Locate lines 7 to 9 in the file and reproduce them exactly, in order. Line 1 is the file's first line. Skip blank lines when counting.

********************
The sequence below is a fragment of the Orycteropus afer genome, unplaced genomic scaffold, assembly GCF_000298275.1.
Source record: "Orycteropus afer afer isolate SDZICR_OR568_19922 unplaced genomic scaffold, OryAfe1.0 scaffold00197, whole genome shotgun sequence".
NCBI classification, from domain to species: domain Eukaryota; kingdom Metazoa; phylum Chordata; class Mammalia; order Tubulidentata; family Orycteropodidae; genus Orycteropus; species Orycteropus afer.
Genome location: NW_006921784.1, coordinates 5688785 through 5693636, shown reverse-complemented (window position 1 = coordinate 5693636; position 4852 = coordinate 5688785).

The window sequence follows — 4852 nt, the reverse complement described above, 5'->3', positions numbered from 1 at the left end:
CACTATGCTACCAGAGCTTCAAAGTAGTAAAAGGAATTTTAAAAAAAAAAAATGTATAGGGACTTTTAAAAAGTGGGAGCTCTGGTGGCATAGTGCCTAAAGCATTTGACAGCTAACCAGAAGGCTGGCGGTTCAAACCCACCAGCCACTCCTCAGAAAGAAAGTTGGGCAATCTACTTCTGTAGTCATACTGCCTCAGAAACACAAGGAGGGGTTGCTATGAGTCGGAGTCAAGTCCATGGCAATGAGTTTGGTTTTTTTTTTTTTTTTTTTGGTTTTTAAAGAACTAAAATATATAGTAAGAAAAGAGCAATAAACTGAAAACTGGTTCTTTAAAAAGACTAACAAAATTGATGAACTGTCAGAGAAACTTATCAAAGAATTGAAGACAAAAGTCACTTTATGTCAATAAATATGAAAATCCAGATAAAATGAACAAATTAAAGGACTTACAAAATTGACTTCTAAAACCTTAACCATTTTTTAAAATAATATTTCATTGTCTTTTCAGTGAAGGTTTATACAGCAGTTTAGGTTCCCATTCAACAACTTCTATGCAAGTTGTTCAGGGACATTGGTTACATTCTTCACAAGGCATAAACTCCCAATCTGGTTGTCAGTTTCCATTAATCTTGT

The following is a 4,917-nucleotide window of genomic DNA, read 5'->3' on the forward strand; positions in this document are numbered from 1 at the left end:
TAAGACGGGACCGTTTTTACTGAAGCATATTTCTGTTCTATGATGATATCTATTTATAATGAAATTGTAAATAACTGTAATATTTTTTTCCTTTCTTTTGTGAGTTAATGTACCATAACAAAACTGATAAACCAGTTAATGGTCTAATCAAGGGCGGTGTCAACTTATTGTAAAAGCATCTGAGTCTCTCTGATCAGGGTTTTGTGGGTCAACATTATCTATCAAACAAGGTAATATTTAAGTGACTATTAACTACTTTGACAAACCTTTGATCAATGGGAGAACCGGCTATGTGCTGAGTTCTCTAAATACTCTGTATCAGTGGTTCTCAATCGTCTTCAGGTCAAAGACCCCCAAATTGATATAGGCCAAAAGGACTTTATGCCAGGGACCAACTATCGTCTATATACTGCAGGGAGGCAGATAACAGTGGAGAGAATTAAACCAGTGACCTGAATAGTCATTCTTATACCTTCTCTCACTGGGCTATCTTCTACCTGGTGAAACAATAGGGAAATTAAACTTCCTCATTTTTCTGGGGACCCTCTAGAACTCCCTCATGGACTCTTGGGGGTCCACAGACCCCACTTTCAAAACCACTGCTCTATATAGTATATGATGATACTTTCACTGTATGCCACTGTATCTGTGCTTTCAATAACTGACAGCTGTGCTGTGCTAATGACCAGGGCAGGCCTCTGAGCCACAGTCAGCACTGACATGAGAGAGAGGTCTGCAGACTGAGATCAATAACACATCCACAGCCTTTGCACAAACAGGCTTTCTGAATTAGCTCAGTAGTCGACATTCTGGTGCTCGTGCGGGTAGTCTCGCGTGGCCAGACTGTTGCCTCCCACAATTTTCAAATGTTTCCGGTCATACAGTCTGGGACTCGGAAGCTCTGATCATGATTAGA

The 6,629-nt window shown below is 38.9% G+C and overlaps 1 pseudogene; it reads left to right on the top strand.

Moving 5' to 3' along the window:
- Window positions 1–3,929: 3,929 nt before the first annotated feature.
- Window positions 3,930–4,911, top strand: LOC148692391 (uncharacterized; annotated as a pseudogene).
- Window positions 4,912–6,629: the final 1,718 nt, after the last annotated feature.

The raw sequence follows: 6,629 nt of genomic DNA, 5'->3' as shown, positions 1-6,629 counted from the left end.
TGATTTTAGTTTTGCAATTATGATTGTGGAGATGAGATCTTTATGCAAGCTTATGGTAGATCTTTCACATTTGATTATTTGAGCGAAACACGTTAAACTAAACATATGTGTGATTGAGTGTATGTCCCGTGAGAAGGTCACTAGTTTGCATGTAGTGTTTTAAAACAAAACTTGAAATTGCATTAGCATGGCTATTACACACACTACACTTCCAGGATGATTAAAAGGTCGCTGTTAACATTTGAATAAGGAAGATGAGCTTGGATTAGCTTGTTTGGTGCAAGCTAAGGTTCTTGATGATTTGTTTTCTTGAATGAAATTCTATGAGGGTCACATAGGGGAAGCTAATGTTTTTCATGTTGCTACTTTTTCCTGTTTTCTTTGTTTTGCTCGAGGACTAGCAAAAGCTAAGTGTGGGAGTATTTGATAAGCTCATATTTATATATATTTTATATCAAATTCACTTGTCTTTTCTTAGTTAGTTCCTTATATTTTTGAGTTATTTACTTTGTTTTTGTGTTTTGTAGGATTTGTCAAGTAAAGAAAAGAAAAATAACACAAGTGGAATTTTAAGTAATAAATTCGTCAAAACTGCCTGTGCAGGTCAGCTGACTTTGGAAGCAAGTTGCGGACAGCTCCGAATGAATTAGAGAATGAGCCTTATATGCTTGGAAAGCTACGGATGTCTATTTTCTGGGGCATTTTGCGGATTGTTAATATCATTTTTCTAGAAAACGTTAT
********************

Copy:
The following is a 4,917-nucleotide window of genomic DNA, read 5'->3' on the forward strand; positions in this document are numbered from 1 at the left end:
TAAGACGGGACCGTTTTTACTGAAGCATATTTCTGTTCTATGATGATATCTATTTATAATGAAATTGTAAATAACTGTAATATTTTTTTCCTTTCTTTTGTGAGTTAATGTACCATAACAAAACTGATAAACCAGTTAATGGTCTAATCAAGGGCGGTGTCAACTTATTGTAAAAGCATCTGAGTCTCTCTGATCAGGGTTTTGTGGGTCAACATTATCTATCAAACAAGGTAATATTTAAGTGACTATTAACTACTTTGACAAACCTTTGATCAATGGGAGAACCGGCTATGTGCTGAGTTCTCTAAATACTCTGTATCAGTGGTTCTCAATCGTCTTCAGGTCAAAGACCCCCAAATTGATATAGGCCAAAAGGACTTTATGCCAGGGACCAACTATCGTCTATATACTGCAGGGAGGCAGATAACAGTGGAGAGAATTAAACCAGTGACCTGAATAGTCATTCTTATACCTTCTCTCACTGGGCTATCTTCTACCTGGTGAAACAATAGGGAAATTAAACTTCCTCATTTTTCTGGGGACCCTCTAGAACTCCCTCATGGACTCTTGGGGGTCCACAGACCCCACTTTCAAAACCACTGCTCTATATAGTATATGATGATACTTTCACTGTATGCCACTGTATCTGTGCTTTCAATAACTGACAGCTGTGCTGTGCTAATGACCAGGGCAGGCCTCTGAGCCACAGTCAGCACTGACATGAGAGAGAGGTCTGCAGACTGAGATCAATAACACATCCACAGCCTTTGCACAAACAGGCTTTCTGAATTAGCTCAGTAGTCGACATTCTGGTGCTCGTGCGGGTAGTCTCGCGTGGCCAGACTGTTGCCTCCCACAATTTTCAAATGTTTCCGGTCATACAGTCTGGGACTCGGAAGCTCTGATCATGATTAGA

The 6,629-nt window shown below is 38.9% G+C and overlaps 1 pseudogene; it reads left to right on the top strand.